to try to blend in as much as possible, and to change apartments, cars, and daily routes every few days. Baer says he often went around unarmed or with just a pistol. [Baer goes into an extraordinary level of detail discussing how he tracked terrorist activities in Lebanon using human intelligence and analysis. It appears almost identical to police detective work. I am not interested in these specifics and have skipped it.] Baer concludes that Fatah orchestrated the 1985 hijacking of TWA flight 847, and that Yassir Arafat knew beforehand and may have given the go-ahead. Agents who provide human intelligence are sometimes given CIA polygraphs to verify the truth of their statements. The polygraphs are conducted in-country at secret locations. Baer made it a personal side project to research the 1983 embassy bombing over the years. He was troubled by the fact that nobody was ever arrested. In 1987, he recommended to his superiors that several new suspects be arrested for the crime. This was denied, and Baer came to realize that his bosses were all bureaucrats who had never served in the field, did not appreciate the loss, and just wanted to move on. Baer reminds the reader that Yassir Arafat started out as an Islamic extremist before he turned to politics [he fought alongside the Muslim Brotherhood against Israel in 1948, and later his first advisors were from the same group], and he never severed his ties with Sunni and Shi’ite terrorist groups even decades later. Baer was next assigned to Tajikistan in the early 1990’s, right after the breakup of the Soviet Union. At the time, the Russian army retained a strong presence in the former Soviet republics, and was fighting a war with Islamic radicals in Tajikistan. It was seriously feared that all of central Asia might fall to Islamic fundamentalism. [The Tajik civil war went from May 1992June 1997 and cost 50,000-100,000 lives. The secularists won with Russian help.] Boris Yeltsin alienated the Russian army in the aftermath of the August 1991 coup. Russian troops stationed in the former republics lived terribly: Many died in fighting against Islamists or other separatists, tours of duty lasted months or years in very remote locations, and bases were not resupplied. The central government sold military equipment and weapons to third parties legally and illegally, leaving the Russian army to rot. Some inside the Russian government were also involved in the drug trade. A plot to overthrow Yeltsin’s corrupt government formed among frontier military commanders, who had the best-trained units in Russia. They planned to tap Alexander Lebed as their leader. A Russian colonel in Tajikistan asked Baer how the U.S. would react to a coup, and Baer was ordered to say that America supported Russia’s democratically elected government. During Baer’s time in Tajikistan, the CIA office was actually located inside the Russian embassy to Tajikistan. It was a very bold statement of post-Cold War unity. The Pasdaran took advantage of the Soviet Union’s fall to spread agents throughout central Asia and to help Islamic fundamentalist groups trying to seize power. Baer took a break from his work for a hellish vacation along Tajikistan’s southern border to drive his truck out in search of an ancient civilization rumored to exist in one of the valleys. Along the way, he found more Russian border stations in terrible shape, with haggard, scared garrisons lacking supplies and decent leadership. Many still believed the Soviet Union existed. Baer describes the area as stunningly beautiful at points, but also extremely dangerous and impoverished. After two years of living in very poor conditions (no hot water, dirty water, eating Army rations, etc.), Baer decided he had had enough and wanted to leave Tajikistan. However, Baer couldn’t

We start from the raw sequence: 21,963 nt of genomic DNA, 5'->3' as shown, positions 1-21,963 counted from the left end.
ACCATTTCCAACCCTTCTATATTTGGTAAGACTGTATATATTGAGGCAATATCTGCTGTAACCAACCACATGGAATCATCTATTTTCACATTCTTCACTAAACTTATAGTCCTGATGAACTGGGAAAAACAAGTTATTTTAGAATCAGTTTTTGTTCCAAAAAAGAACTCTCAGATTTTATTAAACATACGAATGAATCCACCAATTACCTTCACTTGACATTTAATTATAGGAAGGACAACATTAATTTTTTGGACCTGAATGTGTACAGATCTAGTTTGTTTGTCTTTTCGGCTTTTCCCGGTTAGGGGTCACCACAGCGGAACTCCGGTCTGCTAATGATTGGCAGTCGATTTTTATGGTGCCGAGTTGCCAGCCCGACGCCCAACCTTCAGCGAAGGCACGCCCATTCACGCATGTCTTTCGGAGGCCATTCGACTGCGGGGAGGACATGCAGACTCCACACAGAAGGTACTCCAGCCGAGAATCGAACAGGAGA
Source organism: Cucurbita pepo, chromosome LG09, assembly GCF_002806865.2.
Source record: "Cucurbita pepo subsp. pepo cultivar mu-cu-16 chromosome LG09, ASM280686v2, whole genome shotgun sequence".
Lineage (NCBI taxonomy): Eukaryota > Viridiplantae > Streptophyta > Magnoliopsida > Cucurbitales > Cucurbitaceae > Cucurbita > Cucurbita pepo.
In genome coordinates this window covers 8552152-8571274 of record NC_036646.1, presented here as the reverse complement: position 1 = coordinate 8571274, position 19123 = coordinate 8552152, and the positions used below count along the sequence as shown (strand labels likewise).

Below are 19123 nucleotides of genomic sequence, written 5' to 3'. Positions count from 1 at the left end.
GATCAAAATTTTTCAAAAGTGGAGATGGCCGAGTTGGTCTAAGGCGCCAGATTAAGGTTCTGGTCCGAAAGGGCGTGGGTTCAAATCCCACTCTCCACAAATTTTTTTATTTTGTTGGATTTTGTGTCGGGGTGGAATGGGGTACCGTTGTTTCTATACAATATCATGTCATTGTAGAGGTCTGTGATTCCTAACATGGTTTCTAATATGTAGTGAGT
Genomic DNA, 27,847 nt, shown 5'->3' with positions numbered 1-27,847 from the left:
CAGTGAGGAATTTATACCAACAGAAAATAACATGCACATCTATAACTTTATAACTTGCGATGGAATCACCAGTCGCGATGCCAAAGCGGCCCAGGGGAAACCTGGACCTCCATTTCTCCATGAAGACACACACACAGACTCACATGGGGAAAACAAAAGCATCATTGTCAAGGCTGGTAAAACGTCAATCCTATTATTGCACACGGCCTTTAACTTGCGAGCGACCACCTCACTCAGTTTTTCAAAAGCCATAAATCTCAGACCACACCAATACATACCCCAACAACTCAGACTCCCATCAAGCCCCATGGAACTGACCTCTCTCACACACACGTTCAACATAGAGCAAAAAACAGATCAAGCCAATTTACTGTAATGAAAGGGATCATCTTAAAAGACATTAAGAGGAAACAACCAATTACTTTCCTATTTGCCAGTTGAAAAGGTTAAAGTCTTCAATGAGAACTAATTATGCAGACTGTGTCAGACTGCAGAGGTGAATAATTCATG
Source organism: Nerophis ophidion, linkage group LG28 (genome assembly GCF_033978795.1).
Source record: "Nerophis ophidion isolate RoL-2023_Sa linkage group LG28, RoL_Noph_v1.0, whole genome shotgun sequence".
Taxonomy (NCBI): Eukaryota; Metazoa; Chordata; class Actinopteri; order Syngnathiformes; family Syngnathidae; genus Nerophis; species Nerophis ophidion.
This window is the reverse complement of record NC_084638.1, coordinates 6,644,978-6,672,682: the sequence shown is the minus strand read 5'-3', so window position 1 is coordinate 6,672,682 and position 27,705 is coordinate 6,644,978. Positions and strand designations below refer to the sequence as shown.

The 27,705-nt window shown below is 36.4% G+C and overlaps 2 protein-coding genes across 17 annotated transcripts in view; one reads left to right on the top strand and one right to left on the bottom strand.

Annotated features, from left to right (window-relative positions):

find a qualified replacement since CIA personnel lacked the necessary language skills and since going overseas had become a bad career choice for those wishing to advance in the ranks. Said Abdullah Nouri was a warlord who headed Tajikistan’s Islamic Renaissance Party, which was fighting in the civil war against the government. The Russians and Tajiks begged America for help against him. The Saudi Royal Family, under the auspices of the “World Islamic/Muslim League of Saudi Arabia,” smuggled money and weapons to Nouri. Nouri connected al Qaeda to the Iranian intelligence services. In July 1996, he arranged for Osama bin Laden to meet an Iranian representative. It is suspected that bin Laden asked for terrorist assistance and proposed an alliance against the U.S. In 1995, Baer was in northern Iraq. His CIA teammate was a contractor—another sign of where the agency was headed. The Arab leaders, who understood the effects of power vacuums in their regions, had opposed American plans to topple Saddam during the First Gulf War. After the end of the First Gulf War, the Kurds achieved a level of independence from Saddam and fell into their own civil war. While the civil war was really a disorganized clan war, by the time Baer got there, there were two main sides. Baer arrived in Kurdistan in January 1995 to recruit spies mainly in an effort to learn about Iraq’s WMD program. Since leaders are so far removed from their people, state decisions are made in secret, and the media is state-controlled, many Arabs rely on conspiracy theories and rumors for news and to form their world views. Iraq was no exception. Most Iraqis believed that the U.S. was actually keeping Saddam in power so that his presence would threaten the Gulf States into seeking U.S. protection, which would only be provided if they lowered oil prices. Iraqis saw the American failure to topple Saddam at the end of the First Gulf War and the weak retaliations against Saddam’s misbehavior as proof of this secret relationship. A high-ranking Iraqi military official approached Baer and revealed plans for a coup: Three divisions of tanks and mechanized infantry would stage a surprise attack against Baghdad. Saddam would flee to a fort outside of Tikrit, where a fourth tank unit would surround him and either capture or kill him. The coup would be over within a few hours. The coup force was not large enough to beat the entire Iraqi army and would depend on total surprise for success. The official told Baer about this for two reasons: 1) He was beholden to the conspiratorial view that the U.S. supported Saddam and that American permission was thus needed before the operation, and 2) fast U.S. recognition of the new Iraqi government would be critical to the plan’s success. Baer checked out the info. the officer provided him and discovered that the military official had named real Iraqi officers in charge of the correct units, and that they all did have connections to each other. But events unfolding in the Kurdish civil war threatened the coup plot. Massoud Barzani and Jalal Talabani led the two major Kurdish factions. Barzani was gaining a decisive edge in the conflict thanks to the fact that the main oil smuggling route to Turkey passed through his territory and he could “tax” the contraband, giving him money for arms and ammunition. This arrangement also meant that Barzani had developed a relationship with Saddam’s government, which actively supported the illegal oil smuggling. Talabani’s forces had become weak by comparison because no smuggling routes traversed their land. Talabani was becoming desperate, and there were signs he might gamble everything on a massive offensive against Barzani’s superior forces. Barzani, who put the power of his tribe and himself within it above all else,